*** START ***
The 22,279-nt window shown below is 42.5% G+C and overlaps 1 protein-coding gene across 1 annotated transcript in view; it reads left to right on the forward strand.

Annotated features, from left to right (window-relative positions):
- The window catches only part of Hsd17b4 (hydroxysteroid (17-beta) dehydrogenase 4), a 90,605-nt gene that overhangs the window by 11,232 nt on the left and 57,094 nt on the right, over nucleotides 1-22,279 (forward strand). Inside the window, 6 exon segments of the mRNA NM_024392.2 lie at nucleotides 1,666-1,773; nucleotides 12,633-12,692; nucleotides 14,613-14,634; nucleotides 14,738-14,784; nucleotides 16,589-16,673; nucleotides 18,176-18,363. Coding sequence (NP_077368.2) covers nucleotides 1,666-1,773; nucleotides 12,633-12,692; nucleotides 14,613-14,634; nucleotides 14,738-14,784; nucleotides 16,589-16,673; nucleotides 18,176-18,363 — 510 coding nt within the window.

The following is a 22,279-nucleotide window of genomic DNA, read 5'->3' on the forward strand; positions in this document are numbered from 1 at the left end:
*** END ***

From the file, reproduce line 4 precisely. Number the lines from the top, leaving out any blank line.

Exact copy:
The following is a 22,279-nucleotide window of genomic DNA, read 5'->3' on the forward strand; positions in this document are numbered from 1 at the left end: